In southern Mexico, migrants gather in caravan aiming to reach U.S.

  In southern Mexico, migrants gather in caravan aiming to reach U.S. In southern Mexico, migrants gather in caravan aiming to reach U.S.TAPACHULA, Mexico (Reuters) - Several hundred migrants from Africa, the Caribbean and Central America set off from southern Mexico on Saturday in a caravan headed to the United States, according to a Reuters witness and local media.

The border fence near the port of entry between Columbus and Puerto Palomas, Mexico .CreditCaitlin O'Hara for The New York Times. He said border residents were suffering through a “humanitarian crisis ,” and he described a “We don’ t even have money to eat. How am I going to pay for a house?”

That other crisis — the one President Trump says has been unfolding on the border because of illegal immigration In Nogales, Ariz., which borders and shares its name with a Mexican city, the number of violent crimes The crisis has been going on for decades. It ’s been a fact that the border is porous

Whether it’s drug mules about to cross the border, smugglers leading a migrant group or engaged in human trafficking, all they can do is call it in. Given these soldiers’ level of pay and the monotony of border duty, it’s fair to ask to what extent they’re susceptible to being bought off by cartels that control entire swaths of Mexico’s northern border.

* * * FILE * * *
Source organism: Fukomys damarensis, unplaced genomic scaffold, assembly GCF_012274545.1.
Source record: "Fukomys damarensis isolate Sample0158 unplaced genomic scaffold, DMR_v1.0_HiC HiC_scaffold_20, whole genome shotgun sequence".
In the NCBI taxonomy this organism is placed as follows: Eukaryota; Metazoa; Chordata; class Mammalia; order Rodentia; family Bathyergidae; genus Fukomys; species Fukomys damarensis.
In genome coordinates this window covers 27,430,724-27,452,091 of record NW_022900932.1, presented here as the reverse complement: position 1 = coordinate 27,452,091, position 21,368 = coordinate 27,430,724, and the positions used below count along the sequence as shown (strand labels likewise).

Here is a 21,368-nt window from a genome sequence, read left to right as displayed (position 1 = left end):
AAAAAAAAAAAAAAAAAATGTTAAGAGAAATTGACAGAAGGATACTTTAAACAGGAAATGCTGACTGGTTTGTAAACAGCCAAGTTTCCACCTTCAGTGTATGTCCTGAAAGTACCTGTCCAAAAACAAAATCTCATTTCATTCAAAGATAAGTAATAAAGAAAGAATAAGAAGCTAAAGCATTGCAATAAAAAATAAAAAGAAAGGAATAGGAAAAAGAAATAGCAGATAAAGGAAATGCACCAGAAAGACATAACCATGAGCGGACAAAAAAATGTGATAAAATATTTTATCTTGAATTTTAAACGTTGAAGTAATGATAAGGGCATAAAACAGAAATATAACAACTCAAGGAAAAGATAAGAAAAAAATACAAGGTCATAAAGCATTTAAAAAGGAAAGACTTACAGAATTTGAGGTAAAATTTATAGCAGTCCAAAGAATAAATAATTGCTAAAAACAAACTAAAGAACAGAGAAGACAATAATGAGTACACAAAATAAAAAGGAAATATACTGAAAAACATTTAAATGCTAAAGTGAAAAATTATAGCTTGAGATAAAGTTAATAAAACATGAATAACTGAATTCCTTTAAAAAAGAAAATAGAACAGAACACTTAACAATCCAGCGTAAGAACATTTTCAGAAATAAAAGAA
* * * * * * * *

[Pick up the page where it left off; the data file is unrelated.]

All of this to say that Trump is in effect using Mexico as his border wall. So far, it's been working, which is why the numbers have gone down in recent months. But Mexican cooperation shouldn’t be the foundation of America’s border policy, not least because Mexico is an unreliable partner rife with corruption and plagued by weak institutions.

For as much as the Trump administration has tried to innovate along the border and enact reform by executive fiat, there’s a limit to what it can accomplish over the long term. The United States, not Mexico, is ultimately going to have to figure out a permanent solution to the border crisis.

That will require a U.S. Congress willing to look at the problem honestly, set politics aside, and do something about our broken immigration system. Until that happens, we should expect Mexican cooperation to flag as time goes on, and come springtime, for the numbers to increase once again.

Border Agents Could Get Bodycams With Facial Recognition Technology .
Customs and Border Protection is considering outfitting Border Patrol with controversial facial recognition technology deployed through their body cameras, according to a new federal filing. The agency has published a Request for Information from potential vendors on expanding its network of officer-worn body cameras, specifically to record interactions with the public—both U.S. and foreign citizens—in areas fixed cameras may not reach. WithinThe agency has published a Request for Information from potential vendors on expanding its network of officer-worn body cameras, specifically to record interactions with the public—both U.S. and foreign citizens—in areas fixed cameras may not reach.